Lake Chad (Chad meaning 'large expanse of water') is located on the southern edge of the Sahara Desert in north central Africa and is situated largely inside the Republic of Chad, however the lake also borders Nigeria, Niger and Cameroon. The lake is the source of water supplies to some twenty million people however, being very shallow, just 34ft at its deepest, it is sensitive to any climate change having dried out numerous times in the last millennium. Today, the Lake Chad basin is once again shrinking at an alarming rate with potentially very serious consequences not only for those who reply upon it for water but also for those engaged in fishing as a livelihood. The northern basin of the lake is now completely dried out whilst the southern basin could no longer be termed a lake, rather being an area of water pools and swamps, but home to lush vegetation.
The 590 mile long Chari River is now the source of 90% of the waters that make up Lake Chad. Previously the Chari had made an important contribution but up until the 1960s the area also benefited from monsoon rains. As these rains became less intense, more people turned to Lake Chad as their sole source of water not just for drinking but also for irrigation. Inevitably, as the population increases, more water is being taken out of the lake then is flowing into it. Today Lake Chad has shrunk to just one-twentieth of its size in 1963 ... and its still shrinking. Some predict that it could disappear within twenty years which would cause disaster for those dependant on it for their very survival.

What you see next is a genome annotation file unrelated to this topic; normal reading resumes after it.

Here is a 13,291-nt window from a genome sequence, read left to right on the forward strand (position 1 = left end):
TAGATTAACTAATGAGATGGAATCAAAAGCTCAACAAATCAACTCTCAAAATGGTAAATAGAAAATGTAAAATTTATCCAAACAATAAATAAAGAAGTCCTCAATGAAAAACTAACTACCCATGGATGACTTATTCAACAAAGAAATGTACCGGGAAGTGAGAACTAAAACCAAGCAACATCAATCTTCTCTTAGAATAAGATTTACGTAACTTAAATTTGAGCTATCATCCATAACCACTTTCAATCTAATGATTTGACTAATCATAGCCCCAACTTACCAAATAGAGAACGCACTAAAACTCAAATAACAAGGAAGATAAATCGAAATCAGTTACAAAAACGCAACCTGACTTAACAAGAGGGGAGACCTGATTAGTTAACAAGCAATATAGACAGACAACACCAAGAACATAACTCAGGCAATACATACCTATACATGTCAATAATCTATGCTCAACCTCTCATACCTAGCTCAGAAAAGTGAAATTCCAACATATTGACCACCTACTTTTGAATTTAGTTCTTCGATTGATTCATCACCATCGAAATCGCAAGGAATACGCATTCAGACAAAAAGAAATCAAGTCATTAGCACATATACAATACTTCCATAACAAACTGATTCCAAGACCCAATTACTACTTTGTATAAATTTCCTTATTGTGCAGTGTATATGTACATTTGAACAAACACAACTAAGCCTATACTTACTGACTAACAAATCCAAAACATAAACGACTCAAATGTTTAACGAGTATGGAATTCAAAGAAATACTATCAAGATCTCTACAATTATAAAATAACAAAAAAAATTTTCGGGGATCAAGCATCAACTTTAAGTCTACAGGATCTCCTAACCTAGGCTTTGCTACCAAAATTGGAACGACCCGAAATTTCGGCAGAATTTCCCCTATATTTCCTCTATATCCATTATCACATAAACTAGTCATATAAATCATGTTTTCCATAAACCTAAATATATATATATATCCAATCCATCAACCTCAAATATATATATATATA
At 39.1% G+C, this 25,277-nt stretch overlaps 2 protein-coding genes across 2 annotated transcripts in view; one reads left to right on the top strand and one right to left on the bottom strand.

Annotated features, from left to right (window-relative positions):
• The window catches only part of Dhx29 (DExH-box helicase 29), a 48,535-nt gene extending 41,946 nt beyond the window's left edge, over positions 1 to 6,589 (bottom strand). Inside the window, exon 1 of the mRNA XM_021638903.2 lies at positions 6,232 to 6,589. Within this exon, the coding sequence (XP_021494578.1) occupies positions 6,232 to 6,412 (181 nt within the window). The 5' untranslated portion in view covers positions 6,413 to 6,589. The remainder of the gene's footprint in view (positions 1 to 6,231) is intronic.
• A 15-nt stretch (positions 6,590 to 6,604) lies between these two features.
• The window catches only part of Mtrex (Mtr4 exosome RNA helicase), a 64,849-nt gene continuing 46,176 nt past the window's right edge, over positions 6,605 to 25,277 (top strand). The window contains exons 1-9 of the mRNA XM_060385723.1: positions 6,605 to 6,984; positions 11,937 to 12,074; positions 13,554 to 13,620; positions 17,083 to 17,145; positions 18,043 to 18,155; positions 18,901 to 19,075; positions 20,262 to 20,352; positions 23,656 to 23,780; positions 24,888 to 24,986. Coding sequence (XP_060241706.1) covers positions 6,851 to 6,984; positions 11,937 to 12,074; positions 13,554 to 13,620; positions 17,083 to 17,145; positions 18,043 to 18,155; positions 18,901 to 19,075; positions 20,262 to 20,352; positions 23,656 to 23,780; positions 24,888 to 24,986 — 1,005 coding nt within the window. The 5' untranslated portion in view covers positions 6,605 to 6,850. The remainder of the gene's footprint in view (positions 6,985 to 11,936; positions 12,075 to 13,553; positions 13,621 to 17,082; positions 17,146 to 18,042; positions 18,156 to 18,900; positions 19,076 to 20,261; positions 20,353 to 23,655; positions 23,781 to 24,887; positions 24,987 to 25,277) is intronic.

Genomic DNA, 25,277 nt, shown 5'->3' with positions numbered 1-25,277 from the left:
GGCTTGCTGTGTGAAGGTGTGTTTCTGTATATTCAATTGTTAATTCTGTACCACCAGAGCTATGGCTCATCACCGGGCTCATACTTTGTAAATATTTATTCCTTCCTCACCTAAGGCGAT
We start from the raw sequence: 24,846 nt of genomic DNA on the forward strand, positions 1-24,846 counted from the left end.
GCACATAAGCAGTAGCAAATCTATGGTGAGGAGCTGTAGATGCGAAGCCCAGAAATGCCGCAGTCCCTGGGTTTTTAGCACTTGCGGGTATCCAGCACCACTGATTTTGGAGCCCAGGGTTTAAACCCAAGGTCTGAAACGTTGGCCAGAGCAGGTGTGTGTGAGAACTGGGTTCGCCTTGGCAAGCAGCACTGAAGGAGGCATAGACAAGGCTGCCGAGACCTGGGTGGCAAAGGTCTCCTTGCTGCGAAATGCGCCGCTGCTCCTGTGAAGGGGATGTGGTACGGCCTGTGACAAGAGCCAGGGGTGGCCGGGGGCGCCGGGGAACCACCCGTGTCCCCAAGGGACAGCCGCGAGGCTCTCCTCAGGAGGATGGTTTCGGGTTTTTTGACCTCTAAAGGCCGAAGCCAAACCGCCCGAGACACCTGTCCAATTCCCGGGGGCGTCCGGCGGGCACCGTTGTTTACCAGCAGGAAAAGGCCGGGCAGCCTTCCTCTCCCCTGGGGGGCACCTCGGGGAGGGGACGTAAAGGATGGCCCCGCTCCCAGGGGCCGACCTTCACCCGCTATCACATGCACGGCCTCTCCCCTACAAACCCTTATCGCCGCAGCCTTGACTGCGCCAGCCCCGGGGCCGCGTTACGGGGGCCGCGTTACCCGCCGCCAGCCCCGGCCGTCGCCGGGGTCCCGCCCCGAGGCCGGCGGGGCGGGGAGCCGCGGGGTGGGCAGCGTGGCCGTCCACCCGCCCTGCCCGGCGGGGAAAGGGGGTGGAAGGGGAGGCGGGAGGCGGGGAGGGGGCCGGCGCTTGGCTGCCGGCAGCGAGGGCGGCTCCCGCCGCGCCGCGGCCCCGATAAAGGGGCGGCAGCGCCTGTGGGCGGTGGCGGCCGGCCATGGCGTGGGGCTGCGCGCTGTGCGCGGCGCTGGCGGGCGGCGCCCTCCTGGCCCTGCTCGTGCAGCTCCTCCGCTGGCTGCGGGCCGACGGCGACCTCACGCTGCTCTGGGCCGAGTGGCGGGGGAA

The video explores the work being undertaken to literally save Lake Chad, whilst the Lake Chad Shrinking link below right provides a video demonstrating the effect of this shrinking over past decades and, as that shrinking continues unabated, former fishermen now find that the lake has receded so far from their villages that they have turned to farming as an alternative way of sustenance (fortunately the receded lake bed has proved to be a fertile ground for growing crops such as corn, rice and cowpea; a grain that contain 25% protein, and several vitamins and minerals and grows well in semi-arid areas.)
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